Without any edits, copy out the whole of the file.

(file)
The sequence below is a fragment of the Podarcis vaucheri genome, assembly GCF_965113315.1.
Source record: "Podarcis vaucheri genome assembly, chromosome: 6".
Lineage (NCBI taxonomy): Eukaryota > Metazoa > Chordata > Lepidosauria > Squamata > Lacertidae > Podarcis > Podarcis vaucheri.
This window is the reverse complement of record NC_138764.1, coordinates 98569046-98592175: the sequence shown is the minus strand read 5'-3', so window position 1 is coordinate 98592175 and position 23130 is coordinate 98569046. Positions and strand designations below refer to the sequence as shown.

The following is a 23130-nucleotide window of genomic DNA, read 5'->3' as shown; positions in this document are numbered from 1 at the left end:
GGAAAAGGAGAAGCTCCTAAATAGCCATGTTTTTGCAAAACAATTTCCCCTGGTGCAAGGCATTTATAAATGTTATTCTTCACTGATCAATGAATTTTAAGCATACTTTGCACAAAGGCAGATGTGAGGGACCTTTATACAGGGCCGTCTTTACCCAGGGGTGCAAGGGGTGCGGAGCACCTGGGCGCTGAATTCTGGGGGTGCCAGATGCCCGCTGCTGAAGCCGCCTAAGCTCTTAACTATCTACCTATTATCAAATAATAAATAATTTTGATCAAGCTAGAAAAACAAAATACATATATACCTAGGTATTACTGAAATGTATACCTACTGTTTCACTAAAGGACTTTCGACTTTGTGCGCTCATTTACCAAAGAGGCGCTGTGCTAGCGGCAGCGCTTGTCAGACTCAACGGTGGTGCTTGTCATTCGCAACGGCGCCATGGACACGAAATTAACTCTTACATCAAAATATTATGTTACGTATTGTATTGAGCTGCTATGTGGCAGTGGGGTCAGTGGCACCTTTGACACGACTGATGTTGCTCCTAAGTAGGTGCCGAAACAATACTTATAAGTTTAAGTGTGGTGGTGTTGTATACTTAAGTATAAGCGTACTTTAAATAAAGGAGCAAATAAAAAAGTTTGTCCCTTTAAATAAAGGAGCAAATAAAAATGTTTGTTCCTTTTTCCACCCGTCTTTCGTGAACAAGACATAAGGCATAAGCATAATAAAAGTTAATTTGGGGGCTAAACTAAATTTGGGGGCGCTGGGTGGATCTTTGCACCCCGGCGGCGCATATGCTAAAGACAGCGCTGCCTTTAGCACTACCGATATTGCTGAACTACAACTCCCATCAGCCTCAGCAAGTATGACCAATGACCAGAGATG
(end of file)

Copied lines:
The sequence below is a fragment of the Podarcis vaucheri genome, assembly GCF_965113315.1.
Source record: "Podarcis vaucheri genome assembly, chromosome: 6".
Lineage (NCBI taxonomy): Eukaryota > Metazoa > Chordata > Lepidosauria > Squamata > Lacertidae > Podarcis > Podarcis vaucheri.
This window is the reverse complement of record NC_138764.1, coordinates 98569046-98592175: the sequence shown is the minus strand read 5'-3', so window position 1 is coordinate 98592175 and position 23130 is coordinate 98569046. Positions and strand designations below refer to the sequence as shown.

The following is a 23130-nucleotide window of genomic DNA, read 5'->3' as shown; positions in this document are numbered from 1 at the left end:
GGAAAAGGAGAAGCTCCTAAATAGCCATGTTTTTGCAAAACAATTTCCCCTGGTGCAAGGCATTTATAAATGTTATTCTTCACTGATCAATGAATTTTAAGCATACTTTGCACAAAGGCAGATGTGAGGGACCTTTATACAGGGCCGTCTTTACCCAGGGGTGCAAGGGGTGCGGAGCACCTGGGCGCTGAATTCTGGGGGTGCCAGATGCCCGCTGCTGAAGCCGCCTAAGCTCTTAACTATCTACCTATTATCAAATAATAAATAATTTTGATCAAGCTAGAAAAACAAAATACATATATACCTAGGTATTACTGAAATGTATACCTACTGTTTCACTAAAGGACTTTCGACTTTGTGCGCTCATTTACCAAAGAGGCGCTGTGCTAGCGGCAGCGCTTGTCAGACTCAACGGTGGTGCTTGTCATTCGCAACGGCGCCATGGACACGAAATTAACTCTTACATCAAAATATTATGTTACGTATTGTATTGAGCTGCTATGTGGCAGTGGGGTCAGTGGCACCTTTGACACGACTGATGTTGCTCCTAAGTAGGTGCCGAAACAATACTTATAAGTTTAAGTGTGGTGGTGTTGTATACTTAAGTATAAGCGTACTTTAAATAAAGGAGCAAATAAAAAAGTTTGTCCCTTTAAATAAAGGAGCAAATAAAAATGTTTGTTCCTTTTTCCACCCGTCTTTCGTGAACAAGACATAAGGCATAAGCATAATAAAAGTTAATTTGGGGGCTAAACTAAATTTGGGGGCGCTGGGTGGATCTTTGCACCCCGGCGGCGCATATGCTAAAGACAGCGCTGCCTTTAGCACTACCGATATTGCTGAACTACAACTCCCATCAGCCTCAGCAAGTATGACCAATGACCAGAGATG